Report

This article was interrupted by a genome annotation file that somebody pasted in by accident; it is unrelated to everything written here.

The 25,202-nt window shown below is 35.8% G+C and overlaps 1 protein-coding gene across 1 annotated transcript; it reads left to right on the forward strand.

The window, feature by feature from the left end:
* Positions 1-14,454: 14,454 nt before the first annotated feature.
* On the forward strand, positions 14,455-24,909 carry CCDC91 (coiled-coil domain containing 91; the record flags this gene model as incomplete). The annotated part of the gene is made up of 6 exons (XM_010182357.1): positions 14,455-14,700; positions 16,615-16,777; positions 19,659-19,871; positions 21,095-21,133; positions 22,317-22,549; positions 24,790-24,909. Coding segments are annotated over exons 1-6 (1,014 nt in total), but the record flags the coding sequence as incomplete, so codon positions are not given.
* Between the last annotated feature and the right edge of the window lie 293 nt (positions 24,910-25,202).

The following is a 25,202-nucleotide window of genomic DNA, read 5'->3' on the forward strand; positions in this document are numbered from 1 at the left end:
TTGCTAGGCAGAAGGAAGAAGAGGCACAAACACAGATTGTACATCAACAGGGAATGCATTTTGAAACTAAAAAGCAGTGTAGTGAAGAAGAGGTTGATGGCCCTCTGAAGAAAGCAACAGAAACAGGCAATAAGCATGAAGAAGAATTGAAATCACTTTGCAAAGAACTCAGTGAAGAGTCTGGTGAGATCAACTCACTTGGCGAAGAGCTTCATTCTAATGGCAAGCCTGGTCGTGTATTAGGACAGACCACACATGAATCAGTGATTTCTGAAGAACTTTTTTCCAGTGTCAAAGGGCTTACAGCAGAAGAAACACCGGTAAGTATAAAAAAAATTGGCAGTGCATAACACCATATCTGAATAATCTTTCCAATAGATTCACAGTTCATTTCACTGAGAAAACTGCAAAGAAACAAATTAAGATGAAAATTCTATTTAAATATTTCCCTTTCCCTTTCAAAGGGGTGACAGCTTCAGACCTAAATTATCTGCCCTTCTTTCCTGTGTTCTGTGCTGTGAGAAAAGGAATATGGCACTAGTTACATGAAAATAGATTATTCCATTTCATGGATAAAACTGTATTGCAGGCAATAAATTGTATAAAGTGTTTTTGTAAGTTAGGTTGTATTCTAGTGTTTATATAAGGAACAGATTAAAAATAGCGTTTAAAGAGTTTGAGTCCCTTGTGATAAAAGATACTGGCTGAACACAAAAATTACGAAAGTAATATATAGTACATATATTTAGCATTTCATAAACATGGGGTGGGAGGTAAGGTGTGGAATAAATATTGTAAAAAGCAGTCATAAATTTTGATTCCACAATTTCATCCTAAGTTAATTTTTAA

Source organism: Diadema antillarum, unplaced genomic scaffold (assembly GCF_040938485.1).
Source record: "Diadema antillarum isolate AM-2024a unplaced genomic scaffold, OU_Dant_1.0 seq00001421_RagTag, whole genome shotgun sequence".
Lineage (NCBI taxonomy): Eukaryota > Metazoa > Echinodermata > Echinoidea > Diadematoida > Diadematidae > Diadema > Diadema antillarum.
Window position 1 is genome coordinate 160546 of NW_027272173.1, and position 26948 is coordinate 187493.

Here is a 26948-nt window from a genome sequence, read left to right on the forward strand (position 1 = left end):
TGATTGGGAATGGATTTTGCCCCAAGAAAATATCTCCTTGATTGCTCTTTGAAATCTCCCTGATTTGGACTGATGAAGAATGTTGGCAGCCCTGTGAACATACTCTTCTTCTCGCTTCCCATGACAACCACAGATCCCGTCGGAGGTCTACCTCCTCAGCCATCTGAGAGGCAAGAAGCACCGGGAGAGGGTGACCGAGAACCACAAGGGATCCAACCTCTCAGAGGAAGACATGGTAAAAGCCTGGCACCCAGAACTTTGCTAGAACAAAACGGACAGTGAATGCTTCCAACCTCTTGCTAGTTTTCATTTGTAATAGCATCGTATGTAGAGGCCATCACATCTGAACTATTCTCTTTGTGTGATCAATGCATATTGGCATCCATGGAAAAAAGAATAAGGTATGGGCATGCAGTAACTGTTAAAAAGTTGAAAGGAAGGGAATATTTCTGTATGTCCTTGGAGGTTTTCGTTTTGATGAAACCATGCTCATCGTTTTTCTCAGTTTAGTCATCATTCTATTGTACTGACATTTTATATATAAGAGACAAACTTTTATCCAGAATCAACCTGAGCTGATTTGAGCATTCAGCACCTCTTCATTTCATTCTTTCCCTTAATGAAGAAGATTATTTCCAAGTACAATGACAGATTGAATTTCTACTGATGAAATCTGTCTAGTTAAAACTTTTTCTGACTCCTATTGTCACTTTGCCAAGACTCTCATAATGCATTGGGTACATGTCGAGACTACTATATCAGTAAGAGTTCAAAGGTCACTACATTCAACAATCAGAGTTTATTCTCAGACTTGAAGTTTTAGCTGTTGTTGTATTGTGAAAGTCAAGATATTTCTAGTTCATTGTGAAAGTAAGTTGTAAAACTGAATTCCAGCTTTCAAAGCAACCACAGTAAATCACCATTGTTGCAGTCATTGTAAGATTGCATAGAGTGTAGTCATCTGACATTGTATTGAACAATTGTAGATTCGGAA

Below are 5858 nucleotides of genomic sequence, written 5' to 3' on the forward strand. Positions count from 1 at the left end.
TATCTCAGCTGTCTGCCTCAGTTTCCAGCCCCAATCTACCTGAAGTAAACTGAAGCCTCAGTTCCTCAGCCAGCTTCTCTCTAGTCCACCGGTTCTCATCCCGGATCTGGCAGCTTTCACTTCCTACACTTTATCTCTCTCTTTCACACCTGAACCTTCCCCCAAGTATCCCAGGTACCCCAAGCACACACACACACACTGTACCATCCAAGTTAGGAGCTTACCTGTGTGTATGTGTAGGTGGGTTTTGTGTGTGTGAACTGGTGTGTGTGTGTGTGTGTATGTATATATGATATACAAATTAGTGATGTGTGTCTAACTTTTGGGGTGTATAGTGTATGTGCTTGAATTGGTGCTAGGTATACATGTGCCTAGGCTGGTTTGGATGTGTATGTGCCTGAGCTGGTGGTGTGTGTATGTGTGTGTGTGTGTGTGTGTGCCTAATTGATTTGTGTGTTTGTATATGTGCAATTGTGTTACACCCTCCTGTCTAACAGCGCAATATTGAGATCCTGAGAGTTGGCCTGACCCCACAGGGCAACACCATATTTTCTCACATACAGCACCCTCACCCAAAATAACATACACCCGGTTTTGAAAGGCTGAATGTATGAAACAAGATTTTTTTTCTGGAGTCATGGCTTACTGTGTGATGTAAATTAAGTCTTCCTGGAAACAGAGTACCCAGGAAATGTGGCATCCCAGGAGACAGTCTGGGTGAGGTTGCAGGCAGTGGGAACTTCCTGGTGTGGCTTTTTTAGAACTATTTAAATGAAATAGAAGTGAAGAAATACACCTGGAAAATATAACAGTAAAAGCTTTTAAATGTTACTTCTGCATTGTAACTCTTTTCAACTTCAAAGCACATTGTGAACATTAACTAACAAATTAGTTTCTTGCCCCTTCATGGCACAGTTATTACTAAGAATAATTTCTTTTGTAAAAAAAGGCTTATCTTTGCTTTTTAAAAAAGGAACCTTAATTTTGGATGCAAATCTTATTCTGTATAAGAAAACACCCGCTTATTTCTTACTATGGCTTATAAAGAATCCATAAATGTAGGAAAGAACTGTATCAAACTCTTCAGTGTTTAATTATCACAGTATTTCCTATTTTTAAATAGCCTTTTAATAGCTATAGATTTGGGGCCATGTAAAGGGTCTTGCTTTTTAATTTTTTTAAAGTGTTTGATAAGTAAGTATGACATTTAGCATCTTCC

Non-Overlapping Aggregated Multivariate Glyphs for Moving Objects Roeland Scheepens, Huub van de Wetering, Jarke J. van Wijk Presented by: David Sheets Problem • Address Visual Clutter in… – High density areas – Low resolution screens (e.g. mobile phones) • Clutter makes it difficult to… – Identify points of interest – Find objects that are occluded by other objects Before After Requirements 1. No overlap or occlusion between visual representations of the subsets 2. Subsets as small as possible 3. User can estimate point density of areas 4. User can recognize patterns in the attributes 5. User can see more detail by zooming in 6. Areas of inﬂuence of different subsets do not overlap 7. Small changes in object positions have small effects on the partition Other Requirements • Position of objects must be maintained – Or at least close • Support real-time streams of data Related Work • Clutter Reduction – Resampling to approximate original – Interactions to explore dense regions – Displace objects to prevent overlap – Clustering to reduce clutter – Aggregation (using Multivariate Glyphs) Related Work • Multivariate Glyphs – Replace a large collection of crowded glyphs with a single, larger glyph – Glyphs are stacked to represent multiple objects – Glyphs represent multiple dimensions • x, y, direction, average, variance, etc. – Pie chart glyphs to show distribution Technique • Divide object set O into a partition {S1,…,Sm} of non-empty disjoint subsets Si that span O. • Each subset has a circular area of influence defined by the centroid cS and radius rS=r(|S|) – r is a function of the number of elements in S • Radii are projected into screen space to deal with zoom • Can now define measures of overlap Measures of Overlap A. Overlap of the area of influence B. Penetration depth (easier to calculate) Measures of Overlap • If , > 0, subsets S and T overlap Partitioning • INIT: First create partition K containing a singleton {o} for each ∈ • MERGE: While there exists pairs of subsets S and T in K where , > 0, merge the pair with maximum overlap. 1. Subsets as small as possible 2. Areas of inﬂuence of different subsets do not overlap • Update addresses each subset in partition K by running INIT and then MERGE Partitioning Visualization • Encoded values – x(t), y(t), hdg(t), vessel type, velocity – Size of glyph represents number of objects it represents – Represent distribution in a pie chart – Heading encoded as oriented bar chart – Velocity reduced to moving | stationary Visualization A. Distribution of object types B. Direction of objects C. Proportion of objects that are stationary Visualization Variations: Visualization A. Mouseover a glyph shows the spatial distribution of objects represented by the glyph B. Clicking a glyph shows statistics for the glyph Animations • Visualizing moving objects – Objects split from a merged glyph – Objects merge into a glyph • Animation is used to illustrate the change – Linearly interpolated between states Interaction • Mouseover • Click • Panning and Zooming – Zoom changes screen space and recalculates merges Evaluation • Proposed (Mpart) • KDE (Mdens) • Single Point (Msingle) Evaluation • Proposed (Mpart) • KDE (Mdens) • Single Point (Msingle) Evaluation • Proposed (Mpart) • KDE (Mdens) • Single Point (Msingle) Evaluation • Proposed (Mpart) • KDE (Mdens) • Single Point (Msingle) Evaluation • Tested – Static Visualization • Ability of subjects to recognize density & patterns – Dynamic Visualization • Situational awareness • Tasks (3 static, 1 dynamic) 1. Which square contains more points? 2. Which square contains more blue points? 3. Which square contains more blue points heading approximately North-East? 4. When a quadrant no longer contains both blue and red objects, press its number. Evaluation • Task 1 given with varying number of points – 50, 500, 1000 • Task 2 and 3 use random number of points – Points to identify based on % of points • Small (5%), Medium (10%), Large (15%) – Difference between left and right vary • Small (5%), Medium (10%), Large (15%) 1. Which square contains more points? 2. Which square contains more blue points? 3. Which square contains more blue points heading approximately North-East? Evaluation • Task 4 – Three variations to distribute data in each quadrant • • • • 4. Green,Red&Blue 100,1 200,2 300,4 When a quadrant no longer contains both blue and red objects, press its number. Results Results 1. Which square contains more points? 2. Which square contains more blue points? 3. Which square contains more blue points heading approximately North-East? n, number of points ns, number of special points p, percent difference special points left & right ps, percentage special points Results 1. Which square contains more points? 2. Which square contains more blue points? 3. Which square contains more blue points heading approximately North-East? n, number of points ns, number of special points p, percent difference special points left & right ps, percentage special points Results • Tukey’s HSD post hoc at 5% significance level Results • Participant Questionnaire Summary – Mpart • Intuitive and less clutter • Mixed on heading ring • Animation at high speeds is distracting – Msingle • Simple and intuitive at low density • Occlusion is a problem • Easy to visualize moving objects – Mdens • • • • Distribution of objects is easy Low clutter Direction is difficult to interpret Moving objects difficult to interpret Author’s Conclusion • Benefits – Method is comparable and competitive to existing methods. – Clutter is reduced – Positive feedback from users • Future Work – Heading ring needs improved – Aggregation makes comparing individual items more difficult. Additional interactions may improve that. – Animation needs improvement for faster moving objects – Test using domain experts Other Thoughts • Change the heading ring to triangle instead of bar chart to better represent direction. • Using domain experts for evaluation.